A good attitude can overcome a bad sense of direction

We all sort of looked at each other with a quizzical “whaaaaa” expression on our faces and then had our attention pulled back to the present by the appearance of Santa.


I stood in an intersection taking photos of a Christmas parade, something I have done dozens of times for various news outlets.

But this event marked the first time I ever saw some of the floats go the wrong direction.

It was near the beginning of Malakoff’s annual parade, which had a change to its usual route. I guess the new instructions didn’t reach everyone and the band, the sheriff and a couple of floats missed a turn.

I don’t think anyone watching realized the mistake until the rest of the parade went off in a different direction. We all sort of looked at each other with a quizzical “whaaaaa” expression on our faces and then had our attention pulled back to the present by the appearance of Santa.

Not long afterward, as the parade continued, the MIA entries reappeared after making the block and slid back into line. The band was still playing loud and proud and the sheriff and his wife smiled and waved at the crowd like nothing strange had happened.

And I loved every single minute of it.

Look, we all make mistakes, some more visible than others. Since we aren’t perfect, we’d better learn how to handle it when we goof.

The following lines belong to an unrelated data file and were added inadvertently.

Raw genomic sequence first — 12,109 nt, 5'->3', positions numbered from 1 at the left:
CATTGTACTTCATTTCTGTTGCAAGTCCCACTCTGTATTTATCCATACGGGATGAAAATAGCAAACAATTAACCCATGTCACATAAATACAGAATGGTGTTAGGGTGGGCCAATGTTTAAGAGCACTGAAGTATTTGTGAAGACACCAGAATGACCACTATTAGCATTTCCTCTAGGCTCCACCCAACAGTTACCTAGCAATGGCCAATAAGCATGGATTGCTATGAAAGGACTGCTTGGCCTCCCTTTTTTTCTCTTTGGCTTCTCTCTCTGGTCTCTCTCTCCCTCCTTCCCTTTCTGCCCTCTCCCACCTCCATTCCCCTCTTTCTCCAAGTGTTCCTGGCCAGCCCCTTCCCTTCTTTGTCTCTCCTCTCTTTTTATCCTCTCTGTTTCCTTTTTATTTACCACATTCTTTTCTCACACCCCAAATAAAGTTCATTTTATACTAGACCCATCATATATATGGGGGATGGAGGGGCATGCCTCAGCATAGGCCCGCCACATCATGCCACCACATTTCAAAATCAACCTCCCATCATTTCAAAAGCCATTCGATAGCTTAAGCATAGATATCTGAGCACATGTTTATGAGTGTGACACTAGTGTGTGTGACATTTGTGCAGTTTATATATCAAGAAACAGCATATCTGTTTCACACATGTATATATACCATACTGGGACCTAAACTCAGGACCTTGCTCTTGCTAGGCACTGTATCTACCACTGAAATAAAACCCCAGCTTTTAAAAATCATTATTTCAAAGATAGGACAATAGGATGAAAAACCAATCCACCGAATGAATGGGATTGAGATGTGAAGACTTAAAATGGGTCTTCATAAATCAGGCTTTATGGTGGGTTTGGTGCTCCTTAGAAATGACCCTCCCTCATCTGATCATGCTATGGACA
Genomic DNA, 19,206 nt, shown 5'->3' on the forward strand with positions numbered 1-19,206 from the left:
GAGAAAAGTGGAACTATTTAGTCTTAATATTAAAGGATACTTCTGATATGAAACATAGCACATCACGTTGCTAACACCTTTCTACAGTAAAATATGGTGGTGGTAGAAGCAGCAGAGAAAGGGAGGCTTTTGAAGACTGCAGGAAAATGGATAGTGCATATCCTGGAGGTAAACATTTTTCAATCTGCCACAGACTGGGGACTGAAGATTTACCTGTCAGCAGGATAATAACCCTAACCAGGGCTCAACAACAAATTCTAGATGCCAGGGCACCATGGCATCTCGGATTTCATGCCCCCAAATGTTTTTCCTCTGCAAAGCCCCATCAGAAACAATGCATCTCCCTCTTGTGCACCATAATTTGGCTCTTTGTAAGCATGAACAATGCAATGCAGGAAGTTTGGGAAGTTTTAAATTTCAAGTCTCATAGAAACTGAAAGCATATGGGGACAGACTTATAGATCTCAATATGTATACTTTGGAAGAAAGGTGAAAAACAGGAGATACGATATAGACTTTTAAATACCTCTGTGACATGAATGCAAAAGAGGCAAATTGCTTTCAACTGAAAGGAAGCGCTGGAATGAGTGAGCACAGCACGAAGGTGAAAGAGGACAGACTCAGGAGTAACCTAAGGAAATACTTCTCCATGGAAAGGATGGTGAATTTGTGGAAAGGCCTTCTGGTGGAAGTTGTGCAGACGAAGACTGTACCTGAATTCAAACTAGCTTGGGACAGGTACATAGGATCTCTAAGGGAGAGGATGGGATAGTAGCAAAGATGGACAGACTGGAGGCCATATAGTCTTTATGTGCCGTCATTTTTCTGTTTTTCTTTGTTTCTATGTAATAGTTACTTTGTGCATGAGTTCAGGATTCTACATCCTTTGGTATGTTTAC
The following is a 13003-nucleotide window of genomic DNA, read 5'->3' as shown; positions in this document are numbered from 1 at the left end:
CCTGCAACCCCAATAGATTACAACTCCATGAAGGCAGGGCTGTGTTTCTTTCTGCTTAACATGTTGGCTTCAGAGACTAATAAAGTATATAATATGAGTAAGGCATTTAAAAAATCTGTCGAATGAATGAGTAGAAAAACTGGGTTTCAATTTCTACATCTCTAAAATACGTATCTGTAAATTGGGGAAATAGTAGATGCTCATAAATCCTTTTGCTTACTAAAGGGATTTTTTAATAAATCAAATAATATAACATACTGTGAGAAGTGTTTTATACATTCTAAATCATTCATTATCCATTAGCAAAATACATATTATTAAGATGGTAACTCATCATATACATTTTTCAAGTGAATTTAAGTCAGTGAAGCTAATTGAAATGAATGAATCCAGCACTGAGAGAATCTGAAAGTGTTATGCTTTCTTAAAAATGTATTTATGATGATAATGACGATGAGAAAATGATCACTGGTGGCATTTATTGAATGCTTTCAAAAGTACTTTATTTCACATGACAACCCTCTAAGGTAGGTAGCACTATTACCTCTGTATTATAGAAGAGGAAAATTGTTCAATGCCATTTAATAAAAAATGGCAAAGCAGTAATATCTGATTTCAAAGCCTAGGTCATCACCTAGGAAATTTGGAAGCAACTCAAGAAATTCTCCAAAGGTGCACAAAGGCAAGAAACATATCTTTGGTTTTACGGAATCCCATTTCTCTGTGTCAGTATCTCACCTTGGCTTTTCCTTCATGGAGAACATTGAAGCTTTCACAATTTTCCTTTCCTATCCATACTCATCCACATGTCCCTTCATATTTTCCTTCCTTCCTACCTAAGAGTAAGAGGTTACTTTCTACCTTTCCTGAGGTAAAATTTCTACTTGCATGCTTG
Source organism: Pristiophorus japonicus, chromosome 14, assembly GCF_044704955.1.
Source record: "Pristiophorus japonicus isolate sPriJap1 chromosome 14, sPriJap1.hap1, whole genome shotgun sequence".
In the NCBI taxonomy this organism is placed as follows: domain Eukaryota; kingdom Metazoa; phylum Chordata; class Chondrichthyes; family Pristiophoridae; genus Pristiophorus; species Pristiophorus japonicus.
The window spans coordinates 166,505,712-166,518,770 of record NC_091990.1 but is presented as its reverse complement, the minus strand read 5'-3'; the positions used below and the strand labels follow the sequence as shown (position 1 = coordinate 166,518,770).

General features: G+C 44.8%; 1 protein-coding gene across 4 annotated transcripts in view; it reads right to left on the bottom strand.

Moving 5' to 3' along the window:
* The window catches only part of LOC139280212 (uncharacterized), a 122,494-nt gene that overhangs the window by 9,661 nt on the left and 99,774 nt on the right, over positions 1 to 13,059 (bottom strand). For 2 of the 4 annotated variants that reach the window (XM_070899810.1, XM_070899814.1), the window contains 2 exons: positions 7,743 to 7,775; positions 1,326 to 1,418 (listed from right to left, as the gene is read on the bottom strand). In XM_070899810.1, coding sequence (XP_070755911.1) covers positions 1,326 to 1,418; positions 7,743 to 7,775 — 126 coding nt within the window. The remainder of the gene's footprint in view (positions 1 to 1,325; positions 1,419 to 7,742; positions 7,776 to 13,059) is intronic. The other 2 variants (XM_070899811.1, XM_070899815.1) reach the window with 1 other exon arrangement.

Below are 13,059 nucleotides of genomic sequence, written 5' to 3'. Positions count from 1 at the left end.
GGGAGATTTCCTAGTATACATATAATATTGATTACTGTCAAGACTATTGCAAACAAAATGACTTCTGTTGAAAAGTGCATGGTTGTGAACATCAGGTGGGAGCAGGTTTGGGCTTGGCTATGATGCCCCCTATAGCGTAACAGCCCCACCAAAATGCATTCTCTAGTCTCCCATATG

The folks in Malakoff made a mistake but didn’t let that ruin their afternoon. They adjusted and got back on course and because of their awesome attitude, they blessed at least one person watching.

I have been studying Philippians 2:14-15 recently, particularly the call to “do everything without complaining and arguing,” and I have been thinking about how hard it has become for us to not grumble over everything.

I don’t mean the political kind of griping to which we’ve all become accustomed, but rather the daily complaining we do when the waitress gets our drink order wrong. The car in front of us doesn’t move fast enough. Our co-worker doesn’t do things just how we want.

That attitude destroys peace.

But today, instead of complaining or arguing, the folks in Malakoff put one foot in front of the other and wound up right where they were supposed to be.

I hope I can be as faithful the next time I get misdirected.

Thank you, Malakoff band, you guys were awesome!

A post shared by Michael Hannigan (@mvhannigan) on

Author: Michael

Working in the newsroom, I had a front row seat as the internet just about killed newspapers. I knew I had to either evolve or risk becoming insignificant. So I changed. I learned how to build websites and blogs, and I used social media to go to my readers. Now the goal is to use what I've learned to honor God and serve my community.

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